According to FDIC’s new telework policy announcement obtained by Federal News Network, FDIC divisions and offices will individually designate one of the two in-office days each week. Employees will coordinate with their supervisors to schedule the second in-office day. Supervisors will also still be able to schedule in-office work during “core hours,” which run from 9:30 a.m. to 2:30 p.m. local time. Outside of those core hours, employees have flexibility to work from home part of the day, if needed.

The updated in-office requirements apply to most teleworking employees, but don’t apply to any staff working at field offices, along with a handful of other exempt groups.

After the changes take place in July, FDIC plans to monitor effects on the workplace culture as well employee engagement, morale and productivity.

But Hwa said the lack of clarity over some details of FDIC’s telework decision is only leading to more confusion for the workforce.

“All we can do is read the emails and what they’re telling us, but at the same time, we’re like, ‘What is this? What are you saying?'” Hwa said. “On top of that, they’re no longer negotiating, which was confusing to everybody because we all thought that [was] the purpose of the July deadline.”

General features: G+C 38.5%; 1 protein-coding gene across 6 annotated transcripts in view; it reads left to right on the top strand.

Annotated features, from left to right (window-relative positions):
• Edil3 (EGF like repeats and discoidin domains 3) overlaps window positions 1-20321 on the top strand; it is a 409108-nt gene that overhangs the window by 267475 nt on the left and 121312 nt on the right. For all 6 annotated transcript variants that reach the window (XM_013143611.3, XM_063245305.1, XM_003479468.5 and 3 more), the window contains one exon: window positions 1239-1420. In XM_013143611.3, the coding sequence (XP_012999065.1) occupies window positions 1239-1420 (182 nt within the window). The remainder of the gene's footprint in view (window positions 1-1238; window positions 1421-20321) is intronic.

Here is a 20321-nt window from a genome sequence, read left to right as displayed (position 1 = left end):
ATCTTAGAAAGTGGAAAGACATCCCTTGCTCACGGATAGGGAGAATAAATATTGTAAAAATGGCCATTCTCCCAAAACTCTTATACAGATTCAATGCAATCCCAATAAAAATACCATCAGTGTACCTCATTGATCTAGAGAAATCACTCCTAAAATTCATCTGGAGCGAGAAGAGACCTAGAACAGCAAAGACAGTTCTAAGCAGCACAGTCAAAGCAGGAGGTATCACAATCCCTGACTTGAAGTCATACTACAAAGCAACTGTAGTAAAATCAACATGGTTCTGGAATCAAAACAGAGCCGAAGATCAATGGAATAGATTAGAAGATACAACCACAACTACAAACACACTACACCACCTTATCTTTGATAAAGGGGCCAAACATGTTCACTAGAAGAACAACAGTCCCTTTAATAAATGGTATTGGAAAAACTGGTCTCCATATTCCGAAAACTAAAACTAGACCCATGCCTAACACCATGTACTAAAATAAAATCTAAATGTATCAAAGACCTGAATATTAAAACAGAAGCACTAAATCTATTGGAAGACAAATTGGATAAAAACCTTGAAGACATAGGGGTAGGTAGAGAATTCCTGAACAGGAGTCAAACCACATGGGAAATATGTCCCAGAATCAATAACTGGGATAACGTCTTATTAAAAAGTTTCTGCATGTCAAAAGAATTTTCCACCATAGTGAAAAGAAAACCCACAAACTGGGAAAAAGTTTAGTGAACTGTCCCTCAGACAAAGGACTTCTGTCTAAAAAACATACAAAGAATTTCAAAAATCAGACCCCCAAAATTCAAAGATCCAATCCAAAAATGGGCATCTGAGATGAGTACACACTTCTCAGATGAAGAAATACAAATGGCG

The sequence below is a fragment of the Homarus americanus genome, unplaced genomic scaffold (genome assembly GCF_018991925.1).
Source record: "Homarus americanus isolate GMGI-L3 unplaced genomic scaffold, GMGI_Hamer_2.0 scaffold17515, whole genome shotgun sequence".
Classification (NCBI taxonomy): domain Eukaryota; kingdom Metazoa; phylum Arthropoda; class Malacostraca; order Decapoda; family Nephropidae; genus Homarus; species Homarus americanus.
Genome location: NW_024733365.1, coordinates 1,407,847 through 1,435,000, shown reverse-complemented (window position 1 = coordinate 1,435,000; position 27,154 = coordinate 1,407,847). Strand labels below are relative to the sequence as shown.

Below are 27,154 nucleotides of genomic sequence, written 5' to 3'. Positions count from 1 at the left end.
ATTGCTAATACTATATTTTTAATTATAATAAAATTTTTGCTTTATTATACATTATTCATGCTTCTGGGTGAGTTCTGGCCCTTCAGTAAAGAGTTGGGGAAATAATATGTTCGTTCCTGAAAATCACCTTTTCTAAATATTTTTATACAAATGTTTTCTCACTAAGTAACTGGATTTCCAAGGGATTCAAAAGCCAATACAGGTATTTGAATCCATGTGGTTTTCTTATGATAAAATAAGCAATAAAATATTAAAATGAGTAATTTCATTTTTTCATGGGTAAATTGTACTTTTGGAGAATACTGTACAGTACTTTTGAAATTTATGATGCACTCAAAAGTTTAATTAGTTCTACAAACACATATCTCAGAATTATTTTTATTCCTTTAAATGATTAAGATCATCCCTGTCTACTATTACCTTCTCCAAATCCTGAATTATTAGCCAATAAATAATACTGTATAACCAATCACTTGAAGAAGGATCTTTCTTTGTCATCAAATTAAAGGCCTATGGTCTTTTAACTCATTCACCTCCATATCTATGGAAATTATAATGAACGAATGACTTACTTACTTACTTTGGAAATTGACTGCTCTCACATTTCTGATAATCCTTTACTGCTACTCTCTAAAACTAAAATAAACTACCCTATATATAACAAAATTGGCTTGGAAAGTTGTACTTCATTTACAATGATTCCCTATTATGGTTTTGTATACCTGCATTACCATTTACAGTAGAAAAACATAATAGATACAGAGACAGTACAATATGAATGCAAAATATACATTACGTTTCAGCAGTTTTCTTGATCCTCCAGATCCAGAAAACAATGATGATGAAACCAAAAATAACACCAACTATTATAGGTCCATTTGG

The debate over FDIC’s telework posture also comes as the agency faces low morale and recruitment challenges as a result of recent reports describing a toxic workplace environment. An independent report published earlier this year details cases of stalking, harassment, homophobia and other violations of employment regulations based on more than 500 employee complaints.

Given the recent workforce challenges stemming from the reports, Hwa said she is especially worried about the return-to-office changes.

“People just don’t feel safe to return to the office,” Hwa said. “They haven’t had anything in place yet that really lets us feel safe.”

FDIC also ranked 25 out of 26 midsize agencies in the 2023 Best Places to Work in the Federal Government rankings from the Partnership for Public Service.

“The FDIC has much work to do in regaining the trust of its workforce,” NTEU’s Greenwald said.

NTEU is now calling on FDIC leadership to return to the initial dispute resolution process and move forward with FSIP’s services.

“A lot of employees made significant life decisions based on their ability to telework, and assurances from FDIC that they were going to negotiate these things [with NTEU] and come to an agreement on something that is reasonable and acceptable to the employees,” Hwa said. “But they didn’t do that. This telework change is going to increase retirements and employee departures at a time when FDIC really can’t recruit and retain everybody that they need.”

Hwa said whatever the telework policy is moving forward, it should reflect the work that employees are actually doing.

“If you need us to come in for a particular work product, that is fine with us, we do not mind. But to say you need to come in so that you can sit in your office and do the same Microsoft Teams calls to everybody else who’s also calling, it just doesn’t seem to make sense,” Hwa said. “The point is, let’s talk about this and come up with something that works best for us.”